Ten samples of umbilical cords were collected from pregnant women referred to Tabriz International Obstetrics Hospital, Iran. All participants were informed about the study and signed a consent form in accordance with the Declaration of Helsinki ethical standards (IR.IAU.TABRIZ.REC.1398.028). The obtained umbilical cord was transferred to Cell and Tissue Culture Laboratory of Tabriz branch, Islamic Azad University, in a Hanks' balanced salt solution (HBSS) supplemented with penicillin-streptomycin antibiotics. The Wharton jelly tissues were isolated using explant culture, and complete Dulbecco's modified eagle medium (DMEM) supplemented with 10% fetal bovine serum (FBS) and 1% penicillin-streptomycin antibiotic at 37°C with 96% humidity and 5% CO2.

3.2. Preparation of Conditioned Medium from hWJSCs

The hWJSCs were cultured in DMEM medium (containing penicillin-streptomycin antibiotics without FBS) in standard condition for 72 hours, up to cell density of approximately 70% - 80%. Finally, the supernatant was collected and sterilized by a 0.22 μm filter and stored at -20°C.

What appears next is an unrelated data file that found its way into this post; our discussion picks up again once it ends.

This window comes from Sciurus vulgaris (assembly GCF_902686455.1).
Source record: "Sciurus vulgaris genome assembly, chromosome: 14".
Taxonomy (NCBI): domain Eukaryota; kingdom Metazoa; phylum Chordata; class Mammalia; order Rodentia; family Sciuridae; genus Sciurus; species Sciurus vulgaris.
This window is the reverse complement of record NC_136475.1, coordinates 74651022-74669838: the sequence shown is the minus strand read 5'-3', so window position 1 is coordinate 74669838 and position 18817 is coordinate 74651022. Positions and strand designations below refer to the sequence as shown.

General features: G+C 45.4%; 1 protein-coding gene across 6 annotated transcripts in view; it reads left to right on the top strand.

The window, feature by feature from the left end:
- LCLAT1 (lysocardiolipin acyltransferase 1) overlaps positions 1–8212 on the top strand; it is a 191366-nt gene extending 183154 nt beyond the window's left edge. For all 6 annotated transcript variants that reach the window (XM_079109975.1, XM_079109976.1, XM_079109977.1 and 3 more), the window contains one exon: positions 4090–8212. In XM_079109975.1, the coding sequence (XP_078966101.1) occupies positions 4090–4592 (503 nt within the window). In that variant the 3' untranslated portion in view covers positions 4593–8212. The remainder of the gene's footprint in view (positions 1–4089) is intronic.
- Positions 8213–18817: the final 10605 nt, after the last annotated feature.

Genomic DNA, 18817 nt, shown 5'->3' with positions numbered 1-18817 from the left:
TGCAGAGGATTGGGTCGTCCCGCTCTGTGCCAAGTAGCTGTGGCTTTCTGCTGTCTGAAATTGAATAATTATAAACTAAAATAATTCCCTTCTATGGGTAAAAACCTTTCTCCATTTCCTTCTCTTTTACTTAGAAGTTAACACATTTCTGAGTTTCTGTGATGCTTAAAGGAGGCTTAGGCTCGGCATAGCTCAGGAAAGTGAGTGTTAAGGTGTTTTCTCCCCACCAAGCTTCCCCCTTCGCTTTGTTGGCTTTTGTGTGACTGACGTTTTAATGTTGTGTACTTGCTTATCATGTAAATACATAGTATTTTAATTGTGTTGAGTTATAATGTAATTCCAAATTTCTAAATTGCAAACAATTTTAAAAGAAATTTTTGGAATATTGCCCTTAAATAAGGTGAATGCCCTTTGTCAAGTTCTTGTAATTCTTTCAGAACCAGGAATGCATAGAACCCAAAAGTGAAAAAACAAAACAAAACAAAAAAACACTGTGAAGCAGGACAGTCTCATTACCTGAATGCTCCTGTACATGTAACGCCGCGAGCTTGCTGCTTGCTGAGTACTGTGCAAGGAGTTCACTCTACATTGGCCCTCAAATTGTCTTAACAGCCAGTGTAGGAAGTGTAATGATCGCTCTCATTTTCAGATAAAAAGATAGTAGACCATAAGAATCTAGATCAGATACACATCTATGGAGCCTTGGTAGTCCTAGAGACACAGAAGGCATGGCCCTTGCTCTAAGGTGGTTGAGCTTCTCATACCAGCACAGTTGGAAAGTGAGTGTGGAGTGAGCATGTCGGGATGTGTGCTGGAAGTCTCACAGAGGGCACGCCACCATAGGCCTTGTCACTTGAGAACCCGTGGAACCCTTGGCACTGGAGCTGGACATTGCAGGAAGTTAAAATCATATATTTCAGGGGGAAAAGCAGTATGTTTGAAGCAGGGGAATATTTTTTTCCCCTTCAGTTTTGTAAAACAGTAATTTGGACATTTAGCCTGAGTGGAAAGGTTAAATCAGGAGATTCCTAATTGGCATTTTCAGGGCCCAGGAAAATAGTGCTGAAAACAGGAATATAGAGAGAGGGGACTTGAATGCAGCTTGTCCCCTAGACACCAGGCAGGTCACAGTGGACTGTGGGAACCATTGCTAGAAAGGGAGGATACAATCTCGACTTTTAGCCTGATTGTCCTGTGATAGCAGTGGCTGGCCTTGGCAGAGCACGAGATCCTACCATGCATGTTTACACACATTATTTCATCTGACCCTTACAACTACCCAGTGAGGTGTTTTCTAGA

3.3. Preparation of hWJSCs Extract

The hWJSCs were cultured in DMEM medium (containing penicillin-streptomycin antibiotics without FBS) in standard condition for 72 hours, up to cell density of approximately 70% - 80%. The cultured cells were washed using phosphate buffer saline (PBS), and the RIPA lysis buffer and protease inhibitor were added. The cell suspension was centrifuged and the obtained supernatant was collected as cellular extraction and stored at -20°C.

3.4. Hela Cancer Cell Culture